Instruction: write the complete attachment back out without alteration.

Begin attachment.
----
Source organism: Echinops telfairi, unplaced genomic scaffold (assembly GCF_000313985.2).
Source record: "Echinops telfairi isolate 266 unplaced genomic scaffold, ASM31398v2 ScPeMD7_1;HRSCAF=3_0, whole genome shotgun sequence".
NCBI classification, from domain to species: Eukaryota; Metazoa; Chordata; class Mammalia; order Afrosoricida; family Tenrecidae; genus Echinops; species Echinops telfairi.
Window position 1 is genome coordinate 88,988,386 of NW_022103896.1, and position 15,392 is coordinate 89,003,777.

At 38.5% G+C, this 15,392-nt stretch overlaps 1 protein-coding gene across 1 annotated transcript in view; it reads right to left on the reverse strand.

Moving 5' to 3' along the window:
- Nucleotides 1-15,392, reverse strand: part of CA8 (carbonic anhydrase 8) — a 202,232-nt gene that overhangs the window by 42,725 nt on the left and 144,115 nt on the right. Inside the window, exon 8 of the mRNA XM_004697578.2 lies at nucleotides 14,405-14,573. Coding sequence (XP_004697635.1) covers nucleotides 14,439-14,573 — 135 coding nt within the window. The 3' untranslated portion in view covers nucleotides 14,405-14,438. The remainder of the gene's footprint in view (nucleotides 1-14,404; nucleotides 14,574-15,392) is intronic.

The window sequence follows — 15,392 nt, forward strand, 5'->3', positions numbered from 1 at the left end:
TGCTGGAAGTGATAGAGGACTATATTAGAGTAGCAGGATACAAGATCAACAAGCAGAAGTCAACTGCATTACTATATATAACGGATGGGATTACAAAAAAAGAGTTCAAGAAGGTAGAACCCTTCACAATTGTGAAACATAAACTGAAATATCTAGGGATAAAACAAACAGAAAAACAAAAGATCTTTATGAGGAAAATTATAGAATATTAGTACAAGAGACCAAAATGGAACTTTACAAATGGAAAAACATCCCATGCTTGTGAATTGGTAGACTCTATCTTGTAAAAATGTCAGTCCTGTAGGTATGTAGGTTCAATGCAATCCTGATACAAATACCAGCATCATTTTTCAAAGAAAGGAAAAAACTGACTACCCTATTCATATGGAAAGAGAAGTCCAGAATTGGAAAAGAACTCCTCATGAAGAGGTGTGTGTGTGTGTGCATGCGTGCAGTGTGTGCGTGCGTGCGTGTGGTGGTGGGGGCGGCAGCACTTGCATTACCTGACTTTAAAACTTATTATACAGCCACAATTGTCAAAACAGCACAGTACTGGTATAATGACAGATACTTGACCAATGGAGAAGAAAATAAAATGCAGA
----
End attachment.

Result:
Source organism: Echinops telfairi, unplaced genomic scaffold (assembly GCF_000313985.2).
Source record: "Echinops telfairi isolate 266 unplaced genomic scaffold, ASM31398v2 ScPeMD7_1;HRSCAF=3_0, whole genome shotgun sequence".
NCBI classification, from domain to species: Eukaryota; Metazoa; Chordata; class Mammalia; order Afrosoricida; family Tenrecidae; genus Echinops; species Echinops telfairi.
Window position 1 is genome coordinate 88,988,386 of NW_022103896.1, and position 15,392 is coordinate 89,003,777.

At 38.5% G+C, this 15,392-nt stretch overlaps 1 protein-coding gene across 1 annotated transcript in view; it reads right to left on the reverse strand.

Moving 5' to 3' along the window:
- Nucleotides 1-15,392, reverse strand: part of CA8 (carbonic anhydrase 8) — a 202,232-nt gene that overhangs the window by 42,725 nt on the left and 144,115 nt on the right. Inside the window, exon 8 of the mRNA XM_004697578.2 lies at nucleotides 14,405-14,573. Coding sequence (XP_004697635.1) covers nucleotides 14,439-14,573 — 135 coding nt within the window. The 3' untranslated portion in view covers nucleotides 14,405-14,438. The remainder of the gene's footprint in view (nucleotides 1-14,404; nucleotides 14,574-15,392) is intronic.

The window sequence follows — 15,392 nt, forward strand, 5'->3', positions numbered from 1 at the left end:
TGCTGGAAGTGATAGAGGACTATATTAGAGTAGCAGGATACAAGATCAACAAGCAGAAGTCAACTGCATTACTATATATAACGGATGGGATTACAAAAAAAGAGTTCAAGAAGGTAGAACCCTTCACAATTGTGAAACATAAACTGAAATATCTAGGGATAAAACAAACAGAAAAACAAAAGATCTTTATGAGGAAAATTATAGAATATTAGTACAAGAGACCAAAATGGAACTTTACAAATGGAAAAACATCCCATGCTTGTGAATTGGTAGACTCTATCTTGTAAAAATGTCAGTCCTGTAGGTATGTAGGTTCAATGCAATCCTGATACAAATACCAGCATCATTTTTCAAAGAAAGGAAAAAACTGACTACCCTATTCATATGGAAAGAGAAGTCCAGAATTGGAAAAGAACTCCTCATGAAGAGGTGTGTGTGTGTGTGCATGCGTGCAGTGTGTGCGTGCGTGCGTGTGGTGGTGGGGGCGGCAGCACTTGCATTACCTGACTTTAAAACTTATTATACAGCCACAATTGTCAAAACAGCACAGTACTGGTATAATGACAGATACTTGACCAATGGAGAAGAAAATAAAATGCAGA